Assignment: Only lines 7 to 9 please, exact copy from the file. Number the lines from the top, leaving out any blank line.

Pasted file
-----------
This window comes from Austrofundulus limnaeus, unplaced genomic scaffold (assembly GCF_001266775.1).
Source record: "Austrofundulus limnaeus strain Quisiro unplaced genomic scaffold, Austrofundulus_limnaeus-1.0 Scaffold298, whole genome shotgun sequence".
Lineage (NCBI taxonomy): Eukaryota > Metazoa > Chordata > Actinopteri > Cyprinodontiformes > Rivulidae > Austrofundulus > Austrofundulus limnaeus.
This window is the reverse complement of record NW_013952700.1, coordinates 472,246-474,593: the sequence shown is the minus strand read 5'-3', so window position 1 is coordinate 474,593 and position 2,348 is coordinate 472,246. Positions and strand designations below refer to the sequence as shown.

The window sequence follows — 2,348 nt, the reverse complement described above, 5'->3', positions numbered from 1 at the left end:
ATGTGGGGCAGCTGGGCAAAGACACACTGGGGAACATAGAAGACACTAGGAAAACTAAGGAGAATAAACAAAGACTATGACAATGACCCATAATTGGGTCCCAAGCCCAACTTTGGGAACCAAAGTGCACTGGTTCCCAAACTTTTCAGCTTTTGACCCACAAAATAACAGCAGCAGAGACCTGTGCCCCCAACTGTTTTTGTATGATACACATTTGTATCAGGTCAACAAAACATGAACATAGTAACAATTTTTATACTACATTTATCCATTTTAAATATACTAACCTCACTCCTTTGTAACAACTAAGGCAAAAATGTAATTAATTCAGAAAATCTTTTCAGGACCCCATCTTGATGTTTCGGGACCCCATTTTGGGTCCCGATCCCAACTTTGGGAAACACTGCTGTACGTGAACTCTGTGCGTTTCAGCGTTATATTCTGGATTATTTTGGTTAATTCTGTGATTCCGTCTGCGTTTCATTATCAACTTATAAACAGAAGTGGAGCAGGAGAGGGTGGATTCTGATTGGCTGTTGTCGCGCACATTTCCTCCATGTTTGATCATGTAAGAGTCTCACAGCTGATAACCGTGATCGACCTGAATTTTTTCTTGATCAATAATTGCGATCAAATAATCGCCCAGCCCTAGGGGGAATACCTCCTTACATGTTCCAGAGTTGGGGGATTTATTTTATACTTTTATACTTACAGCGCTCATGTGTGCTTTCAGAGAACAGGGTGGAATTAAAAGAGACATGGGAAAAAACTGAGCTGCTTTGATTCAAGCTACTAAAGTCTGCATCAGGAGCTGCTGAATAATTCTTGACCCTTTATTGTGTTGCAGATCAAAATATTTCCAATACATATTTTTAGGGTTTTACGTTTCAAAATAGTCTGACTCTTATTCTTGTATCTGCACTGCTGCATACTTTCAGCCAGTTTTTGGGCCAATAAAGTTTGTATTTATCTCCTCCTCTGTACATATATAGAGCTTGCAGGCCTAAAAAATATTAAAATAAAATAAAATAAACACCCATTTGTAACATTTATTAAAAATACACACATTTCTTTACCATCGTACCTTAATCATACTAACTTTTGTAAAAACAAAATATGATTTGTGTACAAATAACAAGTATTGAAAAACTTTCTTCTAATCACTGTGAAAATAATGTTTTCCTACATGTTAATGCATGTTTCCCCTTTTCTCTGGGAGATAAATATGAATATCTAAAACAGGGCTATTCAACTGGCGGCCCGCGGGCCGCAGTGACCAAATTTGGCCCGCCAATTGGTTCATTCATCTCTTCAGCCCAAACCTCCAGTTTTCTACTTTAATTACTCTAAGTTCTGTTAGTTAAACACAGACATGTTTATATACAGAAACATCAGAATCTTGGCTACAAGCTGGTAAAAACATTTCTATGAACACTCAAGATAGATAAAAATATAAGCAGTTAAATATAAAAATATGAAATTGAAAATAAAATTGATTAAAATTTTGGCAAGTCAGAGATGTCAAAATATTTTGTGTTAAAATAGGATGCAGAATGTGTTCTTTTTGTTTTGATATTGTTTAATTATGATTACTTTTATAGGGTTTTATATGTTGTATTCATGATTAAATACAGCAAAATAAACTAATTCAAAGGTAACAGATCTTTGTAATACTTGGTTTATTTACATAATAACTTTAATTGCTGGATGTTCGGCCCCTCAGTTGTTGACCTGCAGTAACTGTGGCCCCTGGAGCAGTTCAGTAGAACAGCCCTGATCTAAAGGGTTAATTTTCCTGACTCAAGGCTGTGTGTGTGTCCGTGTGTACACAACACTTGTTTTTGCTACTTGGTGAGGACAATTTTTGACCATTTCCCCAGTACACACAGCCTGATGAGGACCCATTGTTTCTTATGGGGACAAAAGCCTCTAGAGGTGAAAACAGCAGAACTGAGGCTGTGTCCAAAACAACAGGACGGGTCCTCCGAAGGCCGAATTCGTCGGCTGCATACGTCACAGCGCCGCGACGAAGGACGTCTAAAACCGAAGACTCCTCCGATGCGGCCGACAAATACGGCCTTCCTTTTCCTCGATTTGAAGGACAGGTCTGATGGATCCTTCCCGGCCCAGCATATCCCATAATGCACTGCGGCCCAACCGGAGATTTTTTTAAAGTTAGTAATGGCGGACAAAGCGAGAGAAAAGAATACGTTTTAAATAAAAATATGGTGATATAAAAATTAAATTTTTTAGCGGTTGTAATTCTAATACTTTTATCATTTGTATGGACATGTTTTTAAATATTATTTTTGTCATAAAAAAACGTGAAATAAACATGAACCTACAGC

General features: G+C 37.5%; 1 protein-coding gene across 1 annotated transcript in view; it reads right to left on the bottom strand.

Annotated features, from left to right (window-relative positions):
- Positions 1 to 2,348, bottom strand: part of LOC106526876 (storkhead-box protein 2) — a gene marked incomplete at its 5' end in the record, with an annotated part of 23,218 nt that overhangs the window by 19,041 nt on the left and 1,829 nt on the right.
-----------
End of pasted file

General features: G+C 37.5%; 1 protein-coding gene across 1 annotated transcript in view; it reads right to left on the bottom strand.

Annotated features, from left to right (window-relative positions):
- Positions 1 to 2,348, bottom strand: part of LOC106526876 (storkhead-box protein 2) — a gene marked incomplete at its 5' end in the record, with an annotated part of 23,218 nt that overhangs the window by 19,041 nt on the left and 1,829 nt on the right.